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Best of the rest

Best of the rest from Graduate Fashion Week

Ludmila Maida
Northumbria University
Queen of prints Ludmila Maida unveiled a collection of striking ethnic and ikat prints that, when combined with neon woven-mesh bustiers with criss-cross straps and cutaway panels, had a strikingly contemporary look. The silhouette was skinny on the leg, contrasting with voluminous layers swaddling the body, with floaty jumpsuits adding more movement to the collection.

Alex Newton
University of Northampton
Undoubtedly the most wearable collection at GFW, Alex Newton’s tousle-haired models sashayed down the runway in leaf green and rose pink watercolour-print dresses, evoking a forest nymph-cum-1950s prom queen look. Full-on petticoats sat under circle-skirt dresses, and neck ties completed the Stepford Wives reference. It was the cohesive colours and strong print theme that hung this offering together so well.

Naomi New
Northumbria University
Twists and turns of black and white leather were studded and prickled with shards of mirror and glass by Naomi New, and pulled into cartoonish shoulder spikes echoing the Lady Gaga effect permeating through high-end designer collections. Tiny white playsuits were finished off with horse hair, while gold and silver rivets snaked down the sides of jet black body-con mini dresses.

Samantha Brooke
Nottingham Trent University
Showing a versatility beyond her young graduate designing years, Samantha Brooke played with the spectrum of knitwear facets in her collection,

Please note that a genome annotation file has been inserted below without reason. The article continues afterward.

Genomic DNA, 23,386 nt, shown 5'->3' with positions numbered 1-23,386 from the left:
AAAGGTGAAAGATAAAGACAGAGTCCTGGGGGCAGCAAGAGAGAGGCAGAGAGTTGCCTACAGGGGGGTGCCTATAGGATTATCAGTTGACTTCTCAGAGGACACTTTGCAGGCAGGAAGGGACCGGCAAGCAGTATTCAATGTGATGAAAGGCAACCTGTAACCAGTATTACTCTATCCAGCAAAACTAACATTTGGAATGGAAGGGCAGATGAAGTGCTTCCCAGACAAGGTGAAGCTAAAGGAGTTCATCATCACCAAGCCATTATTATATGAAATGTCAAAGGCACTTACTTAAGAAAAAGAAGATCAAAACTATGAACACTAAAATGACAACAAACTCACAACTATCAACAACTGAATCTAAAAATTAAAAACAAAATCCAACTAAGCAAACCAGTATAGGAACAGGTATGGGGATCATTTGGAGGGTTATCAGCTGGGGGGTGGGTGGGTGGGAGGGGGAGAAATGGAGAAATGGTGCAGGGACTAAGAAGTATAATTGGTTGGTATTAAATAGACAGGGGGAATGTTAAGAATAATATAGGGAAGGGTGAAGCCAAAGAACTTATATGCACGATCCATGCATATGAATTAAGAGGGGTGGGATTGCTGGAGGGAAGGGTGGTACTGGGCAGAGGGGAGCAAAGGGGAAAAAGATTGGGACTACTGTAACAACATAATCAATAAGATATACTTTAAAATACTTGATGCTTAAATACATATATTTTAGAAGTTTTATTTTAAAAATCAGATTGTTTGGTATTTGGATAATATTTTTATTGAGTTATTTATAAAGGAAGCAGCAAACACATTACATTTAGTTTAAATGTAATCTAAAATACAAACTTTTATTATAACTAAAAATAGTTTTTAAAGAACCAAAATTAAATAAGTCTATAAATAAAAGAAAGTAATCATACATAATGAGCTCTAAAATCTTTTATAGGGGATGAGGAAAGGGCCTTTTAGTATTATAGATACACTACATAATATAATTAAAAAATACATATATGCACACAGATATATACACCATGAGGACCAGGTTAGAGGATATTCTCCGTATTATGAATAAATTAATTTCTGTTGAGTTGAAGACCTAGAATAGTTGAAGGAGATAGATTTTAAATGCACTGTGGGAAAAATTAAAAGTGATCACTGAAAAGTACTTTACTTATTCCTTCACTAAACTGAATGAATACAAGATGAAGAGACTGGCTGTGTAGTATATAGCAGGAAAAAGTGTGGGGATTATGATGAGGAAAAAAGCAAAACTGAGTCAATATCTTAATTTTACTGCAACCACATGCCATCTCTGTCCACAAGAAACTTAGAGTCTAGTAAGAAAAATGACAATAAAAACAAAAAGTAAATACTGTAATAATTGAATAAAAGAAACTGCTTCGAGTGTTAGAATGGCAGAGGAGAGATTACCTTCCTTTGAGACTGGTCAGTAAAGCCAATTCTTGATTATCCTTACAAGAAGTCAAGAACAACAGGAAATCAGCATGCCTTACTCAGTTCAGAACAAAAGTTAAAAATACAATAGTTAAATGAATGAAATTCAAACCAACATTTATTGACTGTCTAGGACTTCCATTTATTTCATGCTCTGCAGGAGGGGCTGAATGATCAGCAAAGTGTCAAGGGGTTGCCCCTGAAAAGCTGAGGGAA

from super-fine-gauge mini dresses stretched across the body through to cobweb cable-knit tank tops which added grandiose texture.
Pulpy-looking shoulders were also created using Brooke’s chunky cable-knit technique.

Roya Hesam
The Amsterdam Fashion Institute
Not for the faint hearted, Roya Hesam’s sheer fabric-dominated outfits left little to the imagination as diaphanous playsuits with suggestive button-down fronts were layered with equally opaque shirt-style blazers and peekaboo waistcoats. Gauzy cappuccino trousers were slit from thigh to ankle while unfinished trims gave an edge to charcoal and midnight blue-hued outfits.

Sara Wadsworth
University of Central Lancashire
Sara Wadsworth made the most of the country’s patriotic fervour ahead of the football World Cup with a set of London landmark prints rendered in a simple faded black and white colourway with splashes of navy and banana yellow. Repeat-print Union Jacks decorated a mini skirt, Big Ben’s face was distorted onto a draped-front sleeveless dress, and a London Eye-print dress was attached to a flag-covered cape.

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